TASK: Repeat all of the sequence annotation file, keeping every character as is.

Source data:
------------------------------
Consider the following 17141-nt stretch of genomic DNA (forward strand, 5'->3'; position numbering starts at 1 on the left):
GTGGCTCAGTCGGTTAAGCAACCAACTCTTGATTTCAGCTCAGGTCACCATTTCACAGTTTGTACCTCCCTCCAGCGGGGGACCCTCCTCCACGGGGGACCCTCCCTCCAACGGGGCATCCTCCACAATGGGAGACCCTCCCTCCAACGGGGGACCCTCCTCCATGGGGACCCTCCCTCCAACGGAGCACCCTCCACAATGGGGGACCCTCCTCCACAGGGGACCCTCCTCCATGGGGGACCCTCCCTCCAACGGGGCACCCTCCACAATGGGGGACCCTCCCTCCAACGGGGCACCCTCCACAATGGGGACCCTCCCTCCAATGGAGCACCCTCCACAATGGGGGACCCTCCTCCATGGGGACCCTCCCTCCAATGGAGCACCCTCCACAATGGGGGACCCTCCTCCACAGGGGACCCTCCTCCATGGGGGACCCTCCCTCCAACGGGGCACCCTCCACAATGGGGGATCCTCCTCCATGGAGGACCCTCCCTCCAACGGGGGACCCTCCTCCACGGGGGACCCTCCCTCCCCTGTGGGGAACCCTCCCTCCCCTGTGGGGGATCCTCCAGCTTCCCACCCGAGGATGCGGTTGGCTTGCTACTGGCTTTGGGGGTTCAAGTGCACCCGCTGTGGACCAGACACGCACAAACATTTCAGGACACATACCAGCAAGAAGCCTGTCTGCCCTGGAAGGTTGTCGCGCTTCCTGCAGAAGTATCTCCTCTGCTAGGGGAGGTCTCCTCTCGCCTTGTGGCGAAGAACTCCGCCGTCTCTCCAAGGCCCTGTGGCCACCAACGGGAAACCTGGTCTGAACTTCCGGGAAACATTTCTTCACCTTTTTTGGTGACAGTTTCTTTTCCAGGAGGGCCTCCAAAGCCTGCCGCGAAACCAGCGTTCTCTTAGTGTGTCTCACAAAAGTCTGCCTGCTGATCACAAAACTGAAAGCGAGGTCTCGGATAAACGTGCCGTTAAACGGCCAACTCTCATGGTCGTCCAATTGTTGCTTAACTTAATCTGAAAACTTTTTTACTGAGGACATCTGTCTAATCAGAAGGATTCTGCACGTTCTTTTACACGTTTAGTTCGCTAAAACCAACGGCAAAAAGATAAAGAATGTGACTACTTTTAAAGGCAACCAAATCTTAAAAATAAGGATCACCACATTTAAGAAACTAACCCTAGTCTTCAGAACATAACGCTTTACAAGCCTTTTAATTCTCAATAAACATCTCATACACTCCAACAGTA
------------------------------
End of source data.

Consider the following 17141-nt stretch of genomic DNA (forward strand, 5'->3'; position numbering starts at 1 on the left):
GTGGCTCAGTCGGTTAAGCAACCAACTCTTGATTTCAGCTCAGGTCACCATTTCACAGTTTGTACCTCCCTCCAGCGGGGGACCCTCCTCCACGGGGGACCCTCCCTCCAACGGGGCATCCTCCACAATGGGAGACCCTCCCTCCAACGGGGGACCCTCCTCCATGGGGACCCTCCCTCCAACGGAGCACCCTCCACAATGGGGGACCCTCCTCCACAGGGGACCCTCCTCCATGGGGGACCCTCCCTCCAACGGGGCACCCTCCACAATGGGGGACCCTCCCTCCAACGGGGCACCCTCCACAATGGGGACCCTCCCTCCAATGGAGCACCCTCCACAATGGGGGACCCTCCTCCATGGGGACCCTCCCTCCAATGGAGCACCCTCCACAATGGGGGACCCTCCTCCACAGGGGACCCTCCTCCATGGGGGACCCTCCCTCCAACGGGGCACCCTCCACAATGGGGGATCCTCCTCCATGGAGGACCCTCCCTCCAACGGGGGACCCTCCTCCACGGGGGACCCTCCCTCCCCTGTGGGGAACCCTCCCTCCCCTGTGGGGGATCCTCCAGCTTCCCACCCGAGGATGCGGTTGGCTTGCTACTGGCTTTGGGGGTTCAAGTGCACCCGCTGTGGACCAGACACGCACAAACATTTCAGGACACATACCAGCAAGAAGCCTGTCTGCCCTGGAAGGTTGTCGCGCTTCCTGCAGAAGTATCTCCTCTGCTAGGGGAGGTCTCCTCTCGCCTTGTGGCGAAGAACTCCGCCGTCTCTCCAAGGCCCTGTGGCCACCAACGGGAAACCTGGTCTGAACTTCCGGGAAACATTTCTTCACCTTTTTTGGTGACAGTTTCTTTTCCAGGAGGGCCTCCAAAGCCTGCCGCGAAACCAGCGTTCTCTTAGTGTGTCTCACAAAAGTCTGCCTGCTGATCACAAAACTGAAAGCGAGGTCTCGGATAAACGTGCCGTTAAACGGCCAACTCTCATGGTCGTCCAATTGTTGCTTAACTTAATCTGAAAACTTTTTTACTGAGGACATCTGTCTAATCAGAAGGATTCTGCACGTTCTTTTACACGTTTAGTTCGCTAAAACCAACGGCAAAAAGATAAAGAATGTGACTACTTTTAAAGGCAACCAAATCTTAAAAATAAGGATCACCACATTTAAGAAACTAACCCTAGTCTTCAGAACATAACGCTTTACAAGCCTTTTAATTCTCAATAAACATCTCATACACTCCAACAGTA